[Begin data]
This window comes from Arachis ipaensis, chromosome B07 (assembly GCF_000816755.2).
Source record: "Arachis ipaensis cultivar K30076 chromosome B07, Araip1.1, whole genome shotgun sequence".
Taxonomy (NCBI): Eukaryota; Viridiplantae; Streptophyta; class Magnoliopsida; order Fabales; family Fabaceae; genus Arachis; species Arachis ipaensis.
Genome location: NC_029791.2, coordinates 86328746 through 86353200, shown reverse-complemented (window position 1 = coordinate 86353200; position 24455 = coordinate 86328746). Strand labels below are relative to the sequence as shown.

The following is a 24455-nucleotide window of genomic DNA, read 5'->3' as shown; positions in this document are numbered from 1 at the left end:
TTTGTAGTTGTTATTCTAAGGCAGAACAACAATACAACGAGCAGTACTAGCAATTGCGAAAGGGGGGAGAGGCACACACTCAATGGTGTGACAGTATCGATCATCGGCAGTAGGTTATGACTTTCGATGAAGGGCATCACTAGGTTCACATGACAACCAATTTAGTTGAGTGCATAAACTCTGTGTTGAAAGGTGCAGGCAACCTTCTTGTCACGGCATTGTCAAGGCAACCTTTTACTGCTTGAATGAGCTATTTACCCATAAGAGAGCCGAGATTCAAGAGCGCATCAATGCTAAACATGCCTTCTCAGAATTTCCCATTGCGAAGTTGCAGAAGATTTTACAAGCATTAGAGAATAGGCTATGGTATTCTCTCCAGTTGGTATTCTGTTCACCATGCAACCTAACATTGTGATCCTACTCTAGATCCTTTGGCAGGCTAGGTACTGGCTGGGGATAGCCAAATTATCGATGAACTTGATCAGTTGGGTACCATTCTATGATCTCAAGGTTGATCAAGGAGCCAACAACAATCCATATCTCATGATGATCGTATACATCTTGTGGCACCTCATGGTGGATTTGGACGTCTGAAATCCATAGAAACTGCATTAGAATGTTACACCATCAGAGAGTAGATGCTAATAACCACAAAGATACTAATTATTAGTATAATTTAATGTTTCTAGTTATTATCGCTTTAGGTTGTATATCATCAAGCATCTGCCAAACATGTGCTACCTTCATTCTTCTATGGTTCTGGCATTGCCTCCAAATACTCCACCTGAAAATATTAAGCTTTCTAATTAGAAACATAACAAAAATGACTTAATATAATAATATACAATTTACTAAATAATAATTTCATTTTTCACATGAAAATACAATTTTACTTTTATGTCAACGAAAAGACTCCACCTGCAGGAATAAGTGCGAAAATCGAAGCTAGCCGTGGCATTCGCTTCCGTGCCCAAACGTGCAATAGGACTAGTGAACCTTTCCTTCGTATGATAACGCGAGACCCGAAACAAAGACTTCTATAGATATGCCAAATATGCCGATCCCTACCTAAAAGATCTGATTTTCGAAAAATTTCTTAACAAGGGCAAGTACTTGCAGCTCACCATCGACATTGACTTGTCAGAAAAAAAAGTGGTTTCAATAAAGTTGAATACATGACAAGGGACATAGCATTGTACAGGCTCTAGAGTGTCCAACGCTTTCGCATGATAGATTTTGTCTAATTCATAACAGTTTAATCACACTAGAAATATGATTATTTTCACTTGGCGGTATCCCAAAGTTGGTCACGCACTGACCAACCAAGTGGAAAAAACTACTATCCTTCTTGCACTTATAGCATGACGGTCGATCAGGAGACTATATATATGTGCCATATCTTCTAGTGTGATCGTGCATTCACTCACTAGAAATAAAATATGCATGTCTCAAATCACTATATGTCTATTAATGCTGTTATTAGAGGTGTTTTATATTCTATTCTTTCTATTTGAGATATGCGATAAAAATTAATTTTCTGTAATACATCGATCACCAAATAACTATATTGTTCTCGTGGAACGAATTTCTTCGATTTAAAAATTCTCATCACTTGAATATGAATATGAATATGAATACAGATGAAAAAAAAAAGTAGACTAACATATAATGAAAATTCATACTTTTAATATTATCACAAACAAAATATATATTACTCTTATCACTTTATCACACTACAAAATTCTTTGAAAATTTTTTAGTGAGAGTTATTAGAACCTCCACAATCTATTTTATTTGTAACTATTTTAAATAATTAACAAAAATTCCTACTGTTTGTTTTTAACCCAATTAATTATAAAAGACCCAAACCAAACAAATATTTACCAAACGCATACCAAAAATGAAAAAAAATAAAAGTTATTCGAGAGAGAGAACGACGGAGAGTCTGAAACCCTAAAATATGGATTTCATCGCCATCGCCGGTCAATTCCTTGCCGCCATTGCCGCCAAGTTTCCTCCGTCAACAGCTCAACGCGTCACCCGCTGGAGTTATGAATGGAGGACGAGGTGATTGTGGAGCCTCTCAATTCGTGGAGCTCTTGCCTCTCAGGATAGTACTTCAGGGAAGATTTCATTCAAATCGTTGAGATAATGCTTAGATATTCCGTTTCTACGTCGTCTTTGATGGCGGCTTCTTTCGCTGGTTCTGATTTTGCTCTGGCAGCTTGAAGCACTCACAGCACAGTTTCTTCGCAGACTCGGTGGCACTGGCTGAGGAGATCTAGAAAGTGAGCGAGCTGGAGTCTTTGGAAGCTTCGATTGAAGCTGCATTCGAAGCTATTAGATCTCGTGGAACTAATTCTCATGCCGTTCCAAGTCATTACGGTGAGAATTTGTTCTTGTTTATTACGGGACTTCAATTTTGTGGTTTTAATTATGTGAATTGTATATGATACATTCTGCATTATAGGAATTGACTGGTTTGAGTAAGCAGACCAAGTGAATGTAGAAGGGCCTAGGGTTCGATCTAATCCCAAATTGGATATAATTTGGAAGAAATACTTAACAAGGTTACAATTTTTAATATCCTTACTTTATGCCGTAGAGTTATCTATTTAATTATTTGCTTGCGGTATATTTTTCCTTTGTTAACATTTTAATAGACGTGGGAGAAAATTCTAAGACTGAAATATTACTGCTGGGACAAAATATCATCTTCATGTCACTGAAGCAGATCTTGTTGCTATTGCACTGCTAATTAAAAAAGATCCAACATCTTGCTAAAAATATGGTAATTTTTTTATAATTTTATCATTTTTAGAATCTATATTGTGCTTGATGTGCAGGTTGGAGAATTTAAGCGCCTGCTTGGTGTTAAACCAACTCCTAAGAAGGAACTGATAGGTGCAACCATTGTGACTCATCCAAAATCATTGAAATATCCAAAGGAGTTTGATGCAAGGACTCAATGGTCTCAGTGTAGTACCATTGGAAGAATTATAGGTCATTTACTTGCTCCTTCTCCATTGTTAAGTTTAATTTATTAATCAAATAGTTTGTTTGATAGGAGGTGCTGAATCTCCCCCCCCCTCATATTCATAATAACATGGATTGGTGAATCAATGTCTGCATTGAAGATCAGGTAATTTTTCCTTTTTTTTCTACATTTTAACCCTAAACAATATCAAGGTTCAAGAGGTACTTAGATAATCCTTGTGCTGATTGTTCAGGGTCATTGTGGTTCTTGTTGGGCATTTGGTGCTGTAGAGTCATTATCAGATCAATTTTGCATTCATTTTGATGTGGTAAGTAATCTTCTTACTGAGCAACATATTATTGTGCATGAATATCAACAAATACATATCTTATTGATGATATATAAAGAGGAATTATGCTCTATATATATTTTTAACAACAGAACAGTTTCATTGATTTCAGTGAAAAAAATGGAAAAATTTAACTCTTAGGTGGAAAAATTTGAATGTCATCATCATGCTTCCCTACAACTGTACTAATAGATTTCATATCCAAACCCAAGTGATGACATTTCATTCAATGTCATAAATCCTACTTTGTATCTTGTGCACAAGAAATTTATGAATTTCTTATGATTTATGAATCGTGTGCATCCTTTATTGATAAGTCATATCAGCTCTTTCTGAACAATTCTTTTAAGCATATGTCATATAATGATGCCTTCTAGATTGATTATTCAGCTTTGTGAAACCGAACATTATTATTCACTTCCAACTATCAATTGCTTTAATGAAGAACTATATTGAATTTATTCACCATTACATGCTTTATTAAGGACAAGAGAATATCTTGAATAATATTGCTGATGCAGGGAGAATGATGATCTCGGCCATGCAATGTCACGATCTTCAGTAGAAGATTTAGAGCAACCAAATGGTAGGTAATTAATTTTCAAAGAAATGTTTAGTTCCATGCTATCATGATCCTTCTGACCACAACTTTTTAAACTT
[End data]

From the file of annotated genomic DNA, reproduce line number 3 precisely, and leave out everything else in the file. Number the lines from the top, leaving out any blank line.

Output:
Taxonomy (NCBI): Eukaryota; Viridiplantae; Streptophyta; class Magnoliopsida; order Fabales; family Fabaceae; genus Arachis; species Arachis ipaensis.